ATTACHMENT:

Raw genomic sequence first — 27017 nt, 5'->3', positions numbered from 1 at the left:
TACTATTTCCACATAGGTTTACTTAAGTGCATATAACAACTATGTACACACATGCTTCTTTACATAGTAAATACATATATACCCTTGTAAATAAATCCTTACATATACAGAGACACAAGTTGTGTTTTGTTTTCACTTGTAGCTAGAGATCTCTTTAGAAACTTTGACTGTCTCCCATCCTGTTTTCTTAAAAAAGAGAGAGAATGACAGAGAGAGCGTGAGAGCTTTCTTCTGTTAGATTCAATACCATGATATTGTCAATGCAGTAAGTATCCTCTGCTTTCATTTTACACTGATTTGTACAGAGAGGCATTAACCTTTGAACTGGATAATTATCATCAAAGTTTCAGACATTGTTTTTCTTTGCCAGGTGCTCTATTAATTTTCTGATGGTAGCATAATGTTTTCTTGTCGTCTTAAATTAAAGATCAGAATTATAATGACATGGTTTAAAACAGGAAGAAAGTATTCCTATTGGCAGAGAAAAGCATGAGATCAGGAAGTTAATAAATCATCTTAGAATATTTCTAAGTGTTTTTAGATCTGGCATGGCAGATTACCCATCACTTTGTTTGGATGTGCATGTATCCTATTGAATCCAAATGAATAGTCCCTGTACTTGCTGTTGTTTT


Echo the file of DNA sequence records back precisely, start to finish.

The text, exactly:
Raw genomic sequence first — 27017 nt, 5'->3', positions numbered from 1 at the left:
TACTATTTCCACATAGGTTTACTTAAGTGCATATAACAACTATGTACACACATGCTTCTTTACATAGTAAATACATATATACCCTTGTAAATAAATCCTTACATATACAGAGACACAAGTTGTGTTTTGTTTTCACTTGTAGCTAGAGATCTCTTTAGAAACTTTGACTGTCTCCCATCCTGTTTTCTTAAAAAAGAGAGAGAATGACAGAGAGAGCGTGAGAGCTTTCTTCTGTTAGATTCAATACCATGATATTGTCAATGCAGTAAGTATCCTCTGCTTTCATTTTACACTGATTTGTACAGAGAGGCATTAACCTTTGAACTGGATAATTATCATCAAAGTTTCAGACATTGTTTTTCTTTGCCAGGTGCTCTATTAATTTTCTGATGGTAGCATAATGTTTTCTTGTCGTCTTAAATTAAAGATCAGAATTATAATGACATGGTTTAAAACAGGAAGAAAGTATTCCTATTGGCAGAGAAAAGCATGAGATCAGGAAGTTAATAAATCATCTTAGAATATTTCTAAGTGTTTTTAGATCTGGCATGGCAGATTACCCATCACTTTGTTTGGATGTGCATGTATCCTATTGAATCCAAATGAATAGTCCCTGTACTTGCTGTTGTTTT